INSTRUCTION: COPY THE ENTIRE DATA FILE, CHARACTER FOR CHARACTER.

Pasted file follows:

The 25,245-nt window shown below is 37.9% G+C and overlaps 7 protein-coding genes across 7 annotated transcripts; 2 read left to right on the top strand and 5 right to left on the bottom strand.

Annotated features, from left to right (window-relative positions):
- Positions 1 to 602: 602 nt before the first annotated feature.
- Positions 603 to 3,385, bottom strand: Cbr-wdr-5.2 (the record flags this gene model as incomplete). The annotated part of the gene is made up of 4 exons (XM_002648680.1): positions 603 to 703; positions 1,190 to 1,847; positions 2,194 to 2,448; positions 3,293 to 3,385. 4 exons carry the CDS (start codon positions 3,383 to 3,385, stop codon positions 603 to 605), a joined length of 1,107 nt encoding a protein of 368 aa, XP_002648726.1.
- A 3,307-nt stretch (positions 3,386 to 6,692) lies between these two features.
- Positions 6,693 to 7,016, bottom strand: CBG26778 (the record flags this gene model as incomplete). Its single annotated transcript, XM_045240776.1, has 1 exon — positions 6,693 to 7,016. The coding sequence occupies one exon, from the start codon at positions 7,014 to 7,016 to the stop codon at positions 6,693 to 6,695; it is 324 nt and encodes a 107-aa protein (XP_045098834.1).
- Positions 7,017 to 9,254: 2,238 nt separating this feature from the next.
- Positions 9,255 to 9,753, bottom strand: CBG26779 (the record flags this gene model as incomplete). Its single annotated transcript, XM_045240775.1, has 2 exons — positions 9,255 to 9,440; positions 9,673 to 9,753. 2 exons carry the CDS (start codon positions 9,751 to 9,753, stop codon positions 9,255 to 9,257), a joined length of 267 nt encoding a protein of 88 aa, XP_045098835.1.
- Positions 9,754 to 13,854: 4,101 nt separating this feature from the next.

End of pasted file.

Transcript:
The 25,245-nt window shown below is 37.9% G+C and overlaps 7 protein-coding genes across 7 annotated transcripts; 2 read left to right on the top strand and 5 right to left on the bottom strand.

Annotated features, from left to right (window-relative positions):
- Positions 1 to 602: 602 nt before the first annotated feature.
- Positions 603 to 3,385, bottom strand: Cbr-wdr-5.2 (the record flags this gene model as incomplete). The annotated part of the gene is made up of 4 exons (XM_002648680.1): positions 603 to 703; positions 1,190 to 1,847; positions 2,194 to 2,448; positions 3,293 to 3,385. 4 exons carry the CDS (start codon positions 3,383 to 3,385, stop codon positions 603 to 605), a joined length of 1,107 nt encoding a protein of 368 aa, XP_002648726.1.
- A 3,307-nt stretch (positions 3,386 to 6,692) lies between these two features.
- Positions 6,693 to 7,016, bottom strand: CBG26778 (the record flags this gene model as incomplete). Its single annotated transcript, XM_045240776.1, has 1 exon — positions 6,693 to 7,016. The coding sequence occupies one exon, from the start codon at positions 7,014 to 7,016 to the stop codon at positions 6,693 to 6,695; it is 324 nt and encodes a 107-aa protein (XP_045098834.1).
- Positions 7,017 to 9,254: 2,238 nt separating this feature from the next.
- Positions 9,255 to 9,753, bottom strand: CBG26779 (the record flags this gene model as incomplete). Its single annotated transcript, XM_045240775.1, has 2 exons — positions 9,255 to 9,440; positions 9,673 to 9,753. 2 exons carry the CDS (start codon positions 9,751 to 9,753, stop codon positions 9,255 to 9,257), a joined length of 267 nt encoding a protein of 88 aa, XP_045098835.1.
- Positions 9,754 to 13,854: 4,101 nt separating this feature from the next.